I'm not worried about a lawsuit. I own several businesses, and so, as a matter of course, most of my assets are not in my name.

I don't, however, have the technical know-how required to pull this off. If anyone out there does, I'd love to hear from you.

djl
11-10-2012, 11:09 AM
Could a bounty bring back some of the hall-of-famers? Good luck topgun, keep us posted.

topgun98
11-15-2012, 01:27 AM
Could a bounty bring back some of the hall-of-famers? Good luck topgun, keep us posted.

If you can tell me how to reach some of these hall-of-famers, or anyone with the required skills, please let me know. I'd be happy to have a discussion with someone about compensation for working on a project like this.

lrhorer
11-19-2012, 02:05 PM
Clearly you have not bothered to read the thread. That makes me wonder about how serious you are.

topgun98
11-21-2012, 06:49 PM
Clearly you have not bothered to read the thread. That makes me wonder about how serious you are.

I have, a good while ago, and I'm subscribed to it. I'm not sure what caused you to make that assumption, but thanks for your contribution.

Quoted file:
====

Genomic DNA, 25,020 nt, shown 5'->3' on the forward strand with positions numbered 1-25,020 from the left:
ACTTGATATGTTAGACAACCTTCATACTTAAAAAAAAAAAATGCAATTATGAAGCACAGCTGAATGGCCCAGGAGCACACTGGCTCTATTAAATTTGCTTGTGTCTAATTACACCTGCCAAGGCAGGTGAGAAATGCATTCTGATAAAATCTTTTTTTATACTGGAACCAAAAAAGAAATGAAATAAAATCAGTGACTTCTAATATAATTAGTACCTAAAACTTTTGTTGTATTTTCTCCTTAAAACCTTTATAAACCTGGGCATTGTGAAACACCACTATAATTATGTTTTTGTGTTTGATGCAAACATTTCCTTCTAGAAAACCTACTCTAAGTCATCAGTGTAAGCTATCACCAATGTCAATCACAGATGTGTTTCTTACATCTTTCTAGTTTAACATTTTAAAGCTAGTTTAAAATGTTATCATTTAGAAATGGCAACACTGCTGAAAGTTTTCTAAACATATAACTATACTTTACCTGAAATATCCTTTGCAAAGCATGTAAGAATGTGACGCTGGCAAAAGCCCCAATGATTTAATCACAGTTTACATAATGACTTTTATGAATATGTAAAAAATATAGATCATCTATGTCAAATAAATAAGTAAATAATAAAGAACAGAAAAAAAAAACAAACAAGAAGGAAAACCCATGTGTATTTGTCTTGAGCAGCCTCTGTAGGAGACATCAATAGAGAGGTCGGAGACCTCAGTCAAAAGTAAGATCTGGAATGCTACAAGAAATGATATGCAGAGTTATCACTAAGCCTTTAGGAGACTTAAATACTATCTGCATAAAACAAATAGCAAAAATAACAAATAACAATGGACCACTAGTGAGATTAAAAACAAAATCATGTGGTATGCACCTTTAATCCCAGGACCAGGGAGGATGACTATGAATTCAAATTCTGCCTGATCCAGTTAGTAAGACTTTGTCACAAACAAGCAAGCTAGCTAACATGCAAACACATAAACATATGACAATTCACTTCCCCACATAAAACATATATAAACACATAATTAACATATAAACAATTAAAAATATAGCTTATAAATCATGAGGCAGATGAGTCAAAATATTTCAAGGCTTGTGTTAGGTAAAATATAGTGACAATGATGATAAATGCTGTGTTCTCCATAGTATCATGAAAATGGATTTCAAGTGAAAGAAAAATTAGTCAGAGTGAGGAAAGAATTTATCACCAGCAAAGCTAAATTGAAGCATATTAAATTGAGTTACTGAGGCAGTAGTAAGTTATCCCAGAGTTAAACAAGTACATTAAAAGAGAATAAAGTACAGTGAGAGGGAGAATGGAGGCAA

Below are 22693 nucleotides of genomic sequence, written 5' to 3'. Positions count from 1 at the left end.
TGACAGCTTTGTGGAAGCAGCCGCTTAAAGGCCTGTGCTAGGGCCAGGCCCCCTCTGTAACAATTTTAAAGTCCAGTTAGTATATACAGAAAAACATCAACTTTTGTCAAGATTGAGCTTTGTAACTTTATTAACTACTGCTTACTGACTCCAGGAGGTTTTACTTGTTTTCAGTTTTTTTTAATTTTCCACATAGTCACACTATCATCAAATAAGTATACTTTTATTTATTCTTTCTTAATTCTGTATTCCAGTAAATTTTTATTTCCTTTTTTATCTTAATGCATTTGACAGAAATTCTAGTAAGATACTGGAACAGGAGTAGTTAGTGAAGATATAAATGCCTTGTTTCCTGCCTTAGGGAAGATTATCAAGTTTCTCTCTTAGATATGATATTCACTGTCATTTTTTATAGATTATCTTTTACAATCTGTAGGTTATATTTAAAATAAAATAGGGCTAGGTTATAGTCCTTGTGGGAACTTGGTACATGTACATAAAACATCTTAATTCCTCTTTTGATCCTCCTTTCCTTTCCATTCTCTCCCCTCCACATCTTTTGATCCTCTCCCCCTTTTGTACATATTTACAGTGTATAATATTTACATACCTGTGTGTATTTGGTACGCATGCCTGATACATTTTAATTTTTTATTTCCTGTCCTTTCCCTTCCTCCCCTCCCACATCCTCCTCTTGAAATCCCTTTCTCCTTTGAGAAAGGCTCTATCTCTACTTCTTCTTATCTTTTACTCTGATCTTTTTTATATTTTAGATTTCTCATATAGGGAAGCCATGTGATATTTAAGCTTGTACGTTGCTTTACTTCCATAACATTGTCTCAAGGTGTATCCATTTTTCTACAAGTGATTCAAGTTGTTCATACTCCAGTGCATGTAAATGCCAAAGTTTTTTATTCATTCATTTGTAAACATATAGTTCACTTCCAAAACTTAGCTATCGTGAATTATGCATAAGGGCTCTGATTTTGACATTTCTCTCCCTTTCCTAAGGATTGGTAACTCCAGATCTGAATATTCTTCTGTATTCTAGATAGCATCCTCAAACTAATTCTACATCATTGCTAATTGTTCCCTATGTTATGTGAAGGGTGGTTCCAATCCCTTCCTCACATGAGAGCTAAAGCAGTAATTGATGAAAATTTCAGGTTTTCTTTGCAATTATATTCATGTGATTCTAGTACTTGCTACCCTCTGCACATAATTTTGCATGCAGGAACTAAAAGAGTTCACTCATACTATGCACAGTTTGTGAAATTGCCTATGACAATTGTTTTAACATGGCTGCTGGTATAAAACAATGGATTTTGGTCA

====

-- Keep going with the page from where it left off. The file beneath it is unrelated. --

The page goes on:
lrhorer
11-21-2012, 08:24 PM
I have, a good while ago, and I'm subscribed to it. I'm not sure what caused you to make that assumption
Not an assumption, but a deduction. You are asking how to contact the people who produced the first couple of pages of this thread, which includes an outline for a method of donation to the cause.

topgun98
11-22-2012, 12:45 PM
Not an assumption, but a deduction. You are asking how to contact the people who produced the first couple of pages of this thread, which includes an outline for a method of donation to the cause.

If you can't tell from my post count, I'm fairly new to this forum. I can see who started the thread, but I have no way to know who has the skills to execute this properly, and I'm not going to blindly send thousands of dollars to anyone before I've had the chance to at least talk to them on the phone once or twice. If you feel differently then knock yourself out.

unitron
11-22-2012, 12:57 PM
That Donate link is to PayPal.